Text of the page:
Lee and his wife lived in Nakseonjae or Nakseon Hall in Changdeok Palace in Seoul, taking care of his mother Lee Bang-Ja, who was sick, until 1977. Meanwhile, his father King Youngchin, who resided in Nakseonjae for seven years, died in 1970.

In 1977 separated from his American wife, Lee went back to Japan and lived there with a Japanese woman. Occasionally he visited Korea. He was not able to speak Korean and he used English when talking to local journalists.

Under heavy pressure from his royal family members to break up with his American wife, with whom he had no children, Lee divorced her in 1982.


Lee Ku in jongmyojerye ceremony

While his stay in Seoul Lee started his architecture-related business a couple of times only being dejected by his business colleagues who only wanted to use Lee's status as "crown prince."

In 1989 his mother Lee Bang-Ja passed away. Since his mother's death Korean royal family members had urged Lee to return to Korea for good.

Finally in 1996 Lee came back to Seoul. But when his new business failed he went back to Japan. Lee had been living with a Japanese woman in a small apartment house in Tokyo until his death.

The "last crown prince" is survived by his former wife, the 82-year-old Julia Mullock Lee. The wheelchair-bound Julia is now staying in Gangnam area of Seoul. She has been attending jongmyojerye or the religious ceremonies of royal ancestors' shrine with other royal family members of Joseon Dynasty.

She was known to run a store Julia Shop in Hawaii where her family lives. Currently, a local film production company, CJ Entertainment, is making a film "Last Empress," which depicts her life with Lee Ku. Amerian actors and actress will be cast for the 20-million-dollar project.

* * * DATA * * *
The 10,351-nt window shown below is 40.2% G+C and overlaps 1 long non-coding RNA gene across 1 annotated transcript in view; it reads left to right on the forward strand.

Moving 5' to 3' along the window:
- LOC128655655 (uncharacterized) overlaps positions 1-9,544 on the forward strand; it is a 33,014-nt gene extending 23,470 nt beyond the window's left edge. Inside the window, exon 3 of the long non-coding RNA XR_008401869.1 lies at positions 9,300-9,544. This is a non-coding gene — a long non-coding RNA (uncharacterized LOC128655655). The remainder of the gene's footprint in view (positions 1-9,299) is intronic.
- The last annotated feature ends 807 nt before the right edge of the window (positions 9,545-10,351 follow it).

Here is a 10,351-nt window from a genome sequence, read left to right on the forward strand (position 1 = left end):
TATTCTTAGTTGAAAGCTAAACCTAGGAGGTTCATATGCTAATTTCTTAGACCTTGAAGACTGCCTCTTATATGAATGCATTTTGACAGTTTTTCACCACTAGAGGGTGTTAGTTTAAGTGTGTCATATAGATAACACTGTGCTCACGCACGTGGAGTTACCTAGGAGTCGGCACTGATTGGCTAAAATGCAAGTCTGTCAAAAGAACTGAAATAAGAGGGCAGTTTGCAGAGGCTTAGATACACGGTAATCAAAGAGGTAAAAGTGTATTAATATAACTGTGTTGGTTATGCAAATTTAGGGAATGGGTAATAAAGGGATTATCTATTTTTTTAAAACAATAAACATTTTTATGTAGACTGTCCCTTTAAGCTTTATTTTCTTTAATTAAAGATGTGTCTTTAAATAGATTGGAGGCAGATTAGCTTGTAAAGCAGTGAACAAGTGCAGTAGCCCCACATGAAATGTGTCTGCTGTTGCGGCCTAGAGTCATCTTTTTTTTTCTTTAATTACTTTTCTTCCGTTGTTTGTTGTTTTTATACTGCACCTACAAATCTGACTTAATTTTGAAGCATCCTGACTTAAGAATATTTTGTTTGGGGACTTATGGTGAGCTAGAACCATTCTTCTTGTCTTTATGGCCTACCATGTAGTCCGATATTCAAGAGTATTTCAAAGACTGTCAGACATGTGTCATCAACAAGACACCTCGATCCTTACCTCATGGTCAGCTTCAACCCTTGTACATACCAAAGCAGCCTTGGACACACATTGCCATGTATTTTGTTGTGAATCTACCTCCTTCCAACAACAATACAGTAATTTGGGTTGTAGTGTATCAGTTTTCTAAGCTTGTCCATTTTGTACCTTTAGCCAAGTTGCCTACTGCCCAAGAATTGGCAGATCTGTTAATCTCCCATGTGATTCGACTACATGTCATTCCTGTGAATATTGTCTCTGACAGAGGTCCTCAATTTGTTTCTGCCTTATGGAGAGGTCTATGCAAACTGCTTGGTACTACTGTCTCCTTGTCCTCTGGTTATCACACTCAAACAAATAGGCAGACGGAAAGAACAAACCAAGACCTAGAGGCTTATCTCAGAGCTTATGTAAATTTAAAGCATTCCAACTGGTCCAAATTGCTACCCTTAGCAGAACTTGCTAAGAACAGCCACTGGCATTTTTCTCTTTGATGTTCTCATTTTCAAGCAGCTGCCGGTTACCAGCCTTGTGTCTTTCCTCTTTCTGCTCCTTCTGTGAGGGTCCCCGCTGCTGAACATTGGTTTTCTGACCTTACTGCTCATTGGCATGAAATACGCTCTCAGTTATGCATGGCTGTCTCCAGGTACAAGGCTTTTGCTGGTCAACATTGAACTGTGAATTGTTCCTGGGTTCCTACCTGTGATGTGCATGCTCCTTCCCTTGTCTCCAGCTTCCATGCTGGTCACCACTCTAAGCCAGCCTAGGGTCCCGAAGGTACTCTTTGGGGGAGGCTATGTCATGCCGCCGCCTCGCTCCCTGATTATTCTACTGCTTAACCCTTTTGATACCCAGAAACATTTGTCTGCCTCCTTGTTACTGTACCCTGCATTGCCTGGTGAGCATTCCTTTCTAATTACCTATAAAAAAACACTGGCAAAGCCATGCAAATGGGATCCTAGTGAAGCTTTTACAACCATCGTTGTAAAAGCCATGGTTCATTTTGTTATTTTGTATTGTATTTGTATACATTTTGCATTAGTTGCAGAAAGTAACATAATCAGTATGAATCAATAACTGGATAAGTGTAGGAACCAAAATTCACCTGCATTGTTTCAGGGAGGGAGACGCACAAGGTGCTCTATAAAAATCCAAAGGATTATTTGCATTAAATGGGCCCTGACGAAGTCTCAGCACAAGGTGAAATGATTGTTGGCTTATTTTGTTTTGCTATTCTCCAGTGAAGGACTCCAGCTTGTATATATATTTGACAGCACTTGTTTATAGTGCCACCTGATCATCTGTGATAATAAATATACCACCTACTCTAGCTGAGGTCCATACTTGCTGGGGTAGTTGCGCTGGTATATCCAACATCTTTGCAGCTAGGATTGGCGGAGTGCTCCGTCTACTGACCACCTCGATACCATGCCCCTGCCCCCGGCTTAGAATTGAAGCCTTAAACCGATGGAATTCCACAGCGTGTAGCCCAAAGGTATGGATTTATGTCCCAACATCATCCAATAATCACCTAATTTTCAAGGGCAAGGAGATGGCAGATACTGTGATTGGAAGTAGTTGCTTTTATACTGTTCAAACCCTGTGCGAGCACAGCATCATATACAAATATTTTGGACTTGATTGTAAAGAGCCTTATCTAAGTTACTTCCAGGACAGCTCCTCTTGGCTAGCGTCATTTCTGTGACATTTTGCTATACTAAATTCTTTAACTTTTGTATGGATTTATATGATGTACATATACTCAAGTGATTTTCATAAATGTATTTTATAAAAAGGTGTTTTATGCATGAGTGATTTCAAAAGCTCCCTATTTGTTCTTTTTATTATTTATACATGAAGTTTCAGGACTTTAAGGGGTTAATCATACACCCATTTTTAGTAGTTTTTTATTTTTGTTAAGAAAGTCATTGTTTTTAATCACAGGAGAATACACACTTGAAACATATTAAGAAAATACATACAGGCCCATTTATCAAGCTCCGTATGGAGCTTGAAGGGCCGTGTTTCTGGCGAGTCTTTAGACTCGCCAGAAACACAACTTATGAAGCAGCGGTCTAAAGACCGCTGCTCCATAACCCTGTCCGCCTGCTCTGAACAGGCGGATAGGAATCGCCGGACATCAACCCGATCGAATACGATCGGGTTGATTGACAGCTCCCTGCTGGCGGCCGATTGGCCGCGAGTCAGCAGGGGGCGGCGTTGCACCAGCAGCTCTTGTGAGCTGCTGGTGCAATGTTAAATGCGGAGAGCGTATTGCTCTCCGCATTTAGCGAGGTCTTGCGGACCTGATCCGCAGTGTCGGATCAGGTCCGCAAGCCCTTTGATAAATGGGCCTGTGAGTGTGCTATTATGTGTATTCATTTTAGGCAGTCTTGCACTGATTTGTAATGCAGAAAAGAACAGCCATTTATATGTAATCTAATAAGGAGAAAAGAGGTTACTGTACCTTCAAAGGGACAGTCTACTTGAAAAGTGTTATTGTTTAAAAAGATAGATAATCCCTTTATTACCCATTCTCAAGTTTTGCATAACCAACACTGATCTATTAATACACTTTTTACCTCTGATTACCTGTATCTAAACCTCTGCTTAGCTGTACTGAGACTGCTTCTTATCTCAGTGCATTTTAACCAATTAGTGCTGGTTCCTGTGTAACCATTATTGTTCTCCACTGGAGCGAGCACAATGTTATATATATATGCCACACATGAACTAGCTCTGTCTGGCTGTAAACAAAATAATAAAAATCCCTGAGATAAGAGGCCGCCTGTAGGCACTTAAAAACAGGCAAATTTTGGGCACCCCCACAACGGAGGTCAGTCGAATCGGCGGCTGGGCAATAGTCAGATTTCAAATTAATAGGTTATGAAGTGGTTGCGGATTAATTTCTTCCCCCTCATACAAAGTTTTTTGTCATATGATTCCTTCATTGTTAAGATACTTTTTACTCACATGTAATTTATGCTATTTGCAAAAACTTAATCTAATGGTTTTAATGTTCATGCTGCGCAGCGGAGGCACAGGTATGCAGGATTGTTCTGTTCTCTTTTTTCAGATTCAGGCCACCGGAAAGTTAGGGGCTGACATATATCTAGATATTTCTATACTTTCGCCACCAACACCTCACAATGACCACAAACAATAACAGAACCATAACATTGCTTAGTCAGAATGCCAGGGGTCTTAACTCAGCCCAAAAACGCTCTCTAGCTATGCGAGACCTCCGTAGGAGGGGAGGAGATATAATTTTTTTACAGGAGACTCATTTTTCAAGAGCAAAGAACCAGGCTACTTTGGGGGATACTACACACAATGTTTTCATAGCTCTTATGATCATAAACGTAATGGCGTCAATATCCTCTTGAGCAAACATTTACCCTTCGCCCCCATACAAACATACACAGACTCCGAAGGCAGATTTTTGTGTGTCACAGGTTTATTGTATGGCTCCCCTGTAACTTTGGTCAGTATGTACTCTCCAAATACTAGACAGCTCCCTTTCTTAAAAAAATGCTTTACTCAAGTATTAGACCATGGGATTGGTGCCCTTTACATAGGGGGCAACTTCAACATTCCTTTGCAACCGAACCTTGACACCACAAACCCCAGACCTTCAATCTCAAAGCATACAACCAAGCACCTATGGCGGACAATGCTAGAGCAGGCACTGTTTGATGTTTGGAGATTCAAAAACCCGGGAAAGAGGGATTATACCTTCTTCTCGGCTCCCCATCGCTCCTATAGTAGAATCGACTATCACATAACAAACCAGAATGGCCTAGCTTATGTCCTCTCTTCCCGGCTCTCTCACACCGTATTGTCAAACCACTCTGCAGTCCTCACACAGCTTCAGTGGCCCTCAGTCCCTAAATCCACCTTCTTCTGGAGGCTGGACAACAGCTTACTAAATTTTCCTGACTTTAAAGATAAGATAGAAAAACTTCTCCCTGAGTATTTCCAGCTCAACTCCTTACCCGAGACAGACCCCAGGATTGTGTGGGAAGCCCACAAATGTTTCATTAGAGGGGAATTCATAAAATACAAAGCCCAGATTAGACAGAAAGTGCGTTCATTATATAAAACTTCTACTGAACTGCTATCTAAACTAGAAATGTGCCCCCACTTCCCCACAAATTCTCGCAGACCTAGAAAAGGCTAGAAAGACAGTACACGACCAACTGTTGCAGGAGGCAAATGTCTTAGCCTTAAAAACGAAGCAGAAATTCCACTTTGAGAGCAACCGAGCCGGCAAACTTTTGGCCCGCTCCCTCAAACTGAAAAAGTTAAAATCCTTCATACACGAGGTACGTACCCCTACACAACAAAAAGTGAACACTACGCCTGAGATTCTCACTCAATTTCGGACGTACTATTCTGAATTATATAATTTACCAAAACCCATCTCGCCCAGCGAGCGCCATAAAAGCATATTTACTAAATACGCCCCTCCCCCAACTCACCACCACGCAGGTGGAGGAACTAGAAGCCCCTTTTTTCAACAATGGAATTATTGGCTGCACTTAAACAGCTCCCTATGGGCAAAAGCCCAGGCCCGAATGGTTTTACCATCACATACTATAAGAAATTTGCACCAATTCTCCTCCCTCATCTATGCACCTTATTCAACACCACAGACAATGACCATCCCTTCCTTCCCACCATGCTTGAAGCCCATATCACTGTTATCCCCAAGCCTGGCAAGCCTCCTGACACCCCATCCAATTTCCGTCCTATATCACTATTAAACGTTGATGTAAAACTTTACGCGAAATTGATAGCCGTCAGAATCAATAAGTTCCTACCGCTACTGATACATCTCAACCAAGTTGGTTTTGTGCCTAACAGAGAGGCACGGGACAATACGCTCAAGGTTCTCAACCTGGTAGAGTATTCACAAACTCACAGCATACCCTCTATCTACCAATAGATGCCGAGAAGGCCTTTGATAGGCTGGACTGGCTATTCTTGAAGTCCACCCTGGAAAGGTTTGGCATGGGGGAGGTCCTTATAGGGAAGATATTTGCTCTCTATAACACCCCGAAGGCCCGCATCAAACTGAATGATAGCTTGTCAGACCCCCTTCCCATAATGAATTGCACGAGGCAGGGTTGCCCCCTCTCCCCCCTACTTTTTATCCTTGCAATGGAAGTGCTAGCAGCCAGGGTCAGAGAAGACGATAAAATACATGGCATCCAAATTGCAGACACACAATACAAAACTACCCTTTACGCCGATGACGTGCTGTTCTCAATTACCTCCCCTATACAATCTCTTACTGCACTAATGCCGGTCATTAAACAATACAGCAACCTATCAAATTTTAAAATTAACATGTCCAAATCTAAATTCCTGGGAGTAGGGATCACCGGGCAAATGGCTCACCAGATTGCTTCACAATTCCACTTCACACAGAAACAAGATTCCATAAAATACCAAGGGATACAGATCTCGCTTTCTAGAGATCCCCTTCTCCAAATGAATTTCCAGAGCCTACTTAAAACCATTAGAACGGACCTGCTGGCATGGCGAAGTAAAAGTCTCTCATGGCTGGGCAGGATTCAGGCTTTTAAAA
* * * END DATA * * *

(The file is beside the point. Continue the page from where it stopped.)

His funeral was held in front of Heejeongdang in Changdeok Palace for as many as nine days according to the royal custom of Jeoseon Dynasty. His funeral was a rare chance to watch the royal funeral to be conducted in the traditional way.

About 600 people, who atteneded the funeral ceremony, represented leaders from all walks of life. Among the the top politicians and government officials was Prime Minister Lee Hai-Chan.

Funeral prosession of Lee Ku, "the last crown prince" of Joseon Dynasty is being held in front of Changdeok Palace in Seoul July 24, 2005. Lee died of a heart failure eight days earlier at a Tokyo hotel.

Funeral prosession was conducted in a royal customs of Joseon Dynasty. The only exceptions were cars were used instead of a funeral) bier carried by pallbearer.

A motorcade started from Changdeok Palace and went through Jongno 3-ga, Jongmyo, a shrine of Joseon Dynasty, and Dongdaemun (Great East Gate), attracting a lot of passersby who paid their final respect to the "Last Crown Prince" of Joseon Dynasty.

Lee was buried in the royal tombs called Youngwon behind Hongnung in Geumgok-dong, Namyangju, Gyeonggi Province later on July 24, 2005. Youngwon is where his father King Youngchin was buried. For details call 02-765-2124.